The relationship of professor and student, and the responsibility.
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Roiphe is herself a professor at New York University. She recognizes that "[i]n the classroom intellectual crushes are useful."
In the context of psychotherapy, this kind of crush is known as transference. In the context of psychotherapy, the psychotherapist today is now expected to carry this crush/projection responsibly -- rather than attempt to have an affair with the client.
Roiphe even says, "I feel for some of my students a kind of love, but it's something more parental, more protective than romantic love."
In the context of psychotherapy, Roiphe's "kind of love" "for some of [her] students" is known as counter-transference. In the context of psychotherapy, the psychotherapist today is expected to act responsibly toward the client, rather than act out his or her crush by having an affair with the client.
Unfortunately, the fashionable feminist Roiphe works with a time-stamped framework. She characterizes certain male professor lotharios as engaging in "the most boring and conventional fantasies of a prefeminist time" -- such as the fantasies involved in the 1956 Broadway musical and the 1964 Hollywood movie "My Fair Lady," based on George Bernard Shaw's 1913 play "Pygmalion."
In Ovid's "Metamorphoses," Pygmalion is a sculptor who falls in love with a statue he has sculpted.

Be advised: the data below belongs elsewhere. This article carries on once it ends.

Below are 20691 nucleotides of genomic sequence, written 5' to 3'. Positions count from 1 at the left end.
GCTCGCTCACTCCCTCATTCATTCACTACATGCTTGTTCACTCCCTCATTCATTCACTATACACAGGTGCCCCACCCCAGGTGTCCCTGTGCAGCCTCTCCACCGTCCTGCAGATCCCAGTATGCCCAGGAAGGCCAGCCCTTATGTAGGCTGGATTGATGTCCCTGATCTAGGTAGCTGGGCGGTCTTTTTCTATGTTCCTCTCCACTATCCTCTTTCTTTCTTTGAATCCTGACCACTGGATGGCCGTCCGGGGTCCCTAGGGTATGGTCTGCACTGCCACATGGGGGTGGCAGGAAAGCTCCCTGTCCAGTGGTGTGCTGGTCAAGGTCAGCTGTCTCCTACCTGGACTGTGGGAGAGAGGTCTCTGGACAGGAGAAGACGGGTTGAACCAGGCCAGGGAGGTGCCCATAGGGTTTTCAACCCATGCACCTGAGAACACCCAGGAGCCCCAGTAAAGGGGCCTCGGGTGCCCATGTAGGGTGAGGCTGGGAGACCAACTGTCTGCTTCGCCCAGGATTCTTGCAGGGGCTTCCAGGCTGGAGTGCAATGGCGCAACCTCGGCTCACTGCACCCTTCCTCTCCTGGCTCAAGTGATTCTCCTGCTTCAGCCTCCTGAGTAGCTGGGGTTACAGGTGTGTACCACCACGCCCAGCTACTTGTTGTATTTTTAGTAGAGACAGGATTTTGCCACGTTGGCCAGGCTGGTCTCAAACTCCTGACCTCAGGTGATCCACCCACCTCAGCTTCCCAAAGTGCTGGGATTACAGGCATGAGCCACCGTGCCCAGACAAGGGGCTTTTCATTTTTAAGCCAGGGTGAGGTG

But in Shaw's play "Pygmalion," the male Pygmalion-like character is a professor. Roiphe is writing about male professors. Surely it is relevant that Shaw made his Pygmalion-like character a professor
Even though Roiphe explicitly dismisses "the most boring and conventional fantasies of prefeminist time," surely it is relevant that "My Fair Lady" was a hit on Broadway, as was the movie subsequently.
Surely "the most boring and conventional fantasies" in "My Fair Lady" expressed fantasies not just about male professors but also about female students in the late 1950s and the 1960s -- Roiphe's "prefeminst time."
Roiphe seems to imply that male professor Lotharios wouldn't want to be seen as retrograde enough to indulge in in fantasies from "prefeminist time." Anti-60s conservatives are anti-60s. Feminists are anti-prefeminist time. Long ago, Christians made it fashionable to refer to B.C. and A.D., which fashionable biblical scholars have updated to B.C.E and C.E. (meaning, respectively, Before the Common Era and the Common Era).
But Roiphe is silent about the role of young women students who get involved in affairs with male professors. Surely young women students who have affairs with their male professors may feel that they have made a romantic conquest.
In any event, it may be a fantasy for Roiphe to think that we should disregard "the most boring and conventional fantasies of prefeminist time."
The fantasies in "My Fair Lady" may express deeper psychodynamics than Roiphe imagines. After all, the American and British cultural conditioning that shaped the fantasies express in "My Fair Lady" in the late 1950s and the 1960s may be at work still in American and British culture today, despite the obvious cultural impact of the feminist wave in the 1970s and subsequently.
Roiphe points out, correctly in my estimate, that "there's a cheap frisson to the incest taboo . . . yet most of us manage to resist it."
Like Roiphe, I do not recommend acting out incest.